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Hip replacement procedure

If the non-surgical treatments no longer relieve pain and inflammation in your hip, you and your physician may consider total hip replacement. If you both decide that this is the best way to restore your ability to carry on your normal activities of daily life, the following information will be helpful for you to know.

The purpose of hip replacement surgery is to remove the two damaged and worn parts of the hip joint - the hip socket (acetabulum) and the ball (femoral head) - and replace them with smooth, artificial implants called prostheses, which will help make the hip strong, stable and flexible again.

 

Bone cuts

Implant components

Implanted

Bone cuts

Implant components

Implanted



Some questions you are probably thinking about are: what kind of implant device you will be receiving, what is it made of, and why is your surgeon using a particular kind of device? If you haven't discussed this with your surgeon, you should, because not all hip implant devices are made of the same material.

Due to significant advancements in technology, there is a new material for hip implant devices called OXINIUM Oxidized Zirconium that is a superior metal for use in hip implants. This is due to its hardness, smoothness and resistance to scratching and abrasion. It also exhibits superior performance characteristics over the alternative material options of cobalt chrome and ceramic. Ask your orthopaedic surgeon about OXINIUM and if it is the right implant option for you.

 

The hip implant is comprised of four parts that work together to restore the original function of your ball-and-socket joint:

  • A metal hip stem that is inserted into the top of your thighbone
  • A metal cup which holds the cup liner
  • A cup liner which holds the femoral head
  • The femoral head or ball which is attached to the hip stem and inserted into the liner to form the ball-and-socket joint

 

Hip implants are not one-size-fits-all, therefore your orthopaedic surgeon will choose the right hip implant for your body. Your surgeon will determine which design options will work best together to restore accurate leg length, while minimizing risks of dislocation and premature implant wear.

Important Testing Note:

The results of laboratory wear simulation testing have not been proven to predict actual joint durability and performance in people. A reduction in wear alone may not result in improved joint durability and performance because other factors, such as bone structure, can affect joint durability and performance and cause medical conditions that may result in the need for additional surgery. These other factors were not studied as part of the testing.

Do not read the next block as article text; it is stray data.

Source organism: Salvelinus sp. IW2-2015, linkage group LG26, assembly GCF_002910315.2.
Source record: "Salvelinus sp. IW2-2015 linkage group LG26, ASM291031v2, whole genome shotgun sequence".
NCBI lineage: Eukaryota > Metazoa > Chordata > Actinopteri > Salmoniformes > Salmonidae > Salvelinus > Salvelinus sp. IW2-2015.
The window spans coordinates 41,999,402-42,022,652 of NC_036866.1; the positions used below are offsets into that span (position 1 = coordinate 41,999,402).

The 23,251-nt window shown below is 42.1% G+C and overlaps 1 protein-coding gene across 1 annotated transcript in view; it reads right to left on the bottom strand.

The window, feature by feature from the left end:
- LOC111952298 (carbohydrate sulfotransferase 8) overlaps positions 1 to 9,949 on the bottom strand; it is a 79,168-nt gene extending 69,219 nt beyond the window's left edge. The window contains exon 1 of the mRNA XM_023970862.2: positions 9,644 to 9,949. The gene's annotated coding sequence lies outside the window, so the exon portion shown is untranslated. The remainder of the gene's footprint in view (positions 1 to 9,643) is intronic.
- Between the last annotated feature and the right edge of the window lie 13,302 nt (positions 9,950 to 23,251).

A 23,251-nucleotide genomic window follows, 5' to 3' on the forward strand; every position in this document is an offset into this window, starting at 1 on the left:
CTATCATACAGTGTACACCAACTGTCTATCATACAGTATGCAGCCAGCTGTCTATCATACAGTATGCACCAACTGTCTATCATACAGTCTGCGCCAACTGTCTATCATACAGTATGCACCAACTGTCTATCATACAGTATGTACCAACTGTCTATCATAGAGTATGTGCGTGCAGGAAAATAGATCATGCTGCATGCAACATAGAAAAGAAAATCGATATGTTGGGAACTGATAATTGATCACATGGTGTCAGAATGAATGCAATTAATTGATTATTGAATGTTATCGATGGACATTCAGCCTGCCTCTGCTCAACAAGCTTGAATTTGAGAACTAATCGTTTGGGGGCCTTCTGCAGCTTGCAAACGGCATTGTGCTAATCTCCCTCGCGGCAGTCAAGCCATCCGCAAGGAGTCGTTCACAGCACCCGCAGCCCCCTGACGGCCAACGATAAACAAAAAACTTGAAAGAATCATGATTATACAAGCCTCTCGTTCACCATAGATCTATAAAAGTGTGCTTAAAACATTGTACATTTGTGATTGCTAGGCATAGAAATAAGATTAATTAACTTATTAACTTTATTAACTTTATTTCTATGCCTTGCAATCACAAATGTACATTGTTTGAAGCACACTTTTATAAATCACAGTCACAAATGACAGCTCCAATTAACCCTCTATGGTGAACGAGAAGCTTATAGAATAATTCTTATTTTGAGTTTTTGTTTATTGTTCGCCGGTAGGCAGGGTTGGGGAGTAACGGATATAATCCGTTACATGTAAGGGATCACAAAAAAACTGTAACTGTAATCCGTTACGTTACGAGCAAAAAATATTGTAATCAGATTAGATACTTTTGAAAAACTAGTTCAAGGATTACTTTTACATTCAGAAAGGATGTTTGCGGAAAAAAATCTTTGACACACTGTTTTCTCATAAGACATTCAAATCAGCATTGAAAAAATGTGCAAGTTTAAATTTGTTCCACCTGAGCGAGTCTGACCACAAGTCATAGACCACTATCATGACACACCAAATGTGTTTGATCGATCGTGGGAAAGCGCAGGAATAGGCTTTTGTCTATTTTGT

Important Safety Notes:

Hip replacement surgery is intended to relieve hip pain and improve hip function. However, implants may not produce the same feel or function as your original hip. There are potential risks with hip replacement surgery such as loosening, fracture, dislocation, wear and infection that may result in the need for additional surgery. Longevity of implants depends on many factors, such as types of activities and weight. Do not perform high impact activities such as running and jumping unless your surgeon tells you the bone has healed and these activities are acceptable. Early device failure, breakage or loosening may occur if you do not follow your surgeon's limitations on activity level. Early failure can happen if you do not guard your hip joint from overloading due to activity level, failure to control body weight, or accidents such as falls. Talk to your doctor to determine what treatment may be best for you.


1. Testing concluded at 45 million cycles. ISO 14242-1 defines test completion at 5 million cycles.

2. Australian Orthopaedic Association National Joint Replacement Registry Annual report. Adelaide: AOA; 2012.

3.  http://orthoinfo.aaos.org/topic.cfm?topic=A00377

 

The information listed on this site is for informational and educational purposes and is not meant as medical advice. Every patient's case is unique and each patient should follow his or her doctor's specific instructions. Please discuss nutrition, medication and treatment options with your doctor to make sure you are getting the proper care for your particular situation. The information on this site does not replace your doctor's specific instructions.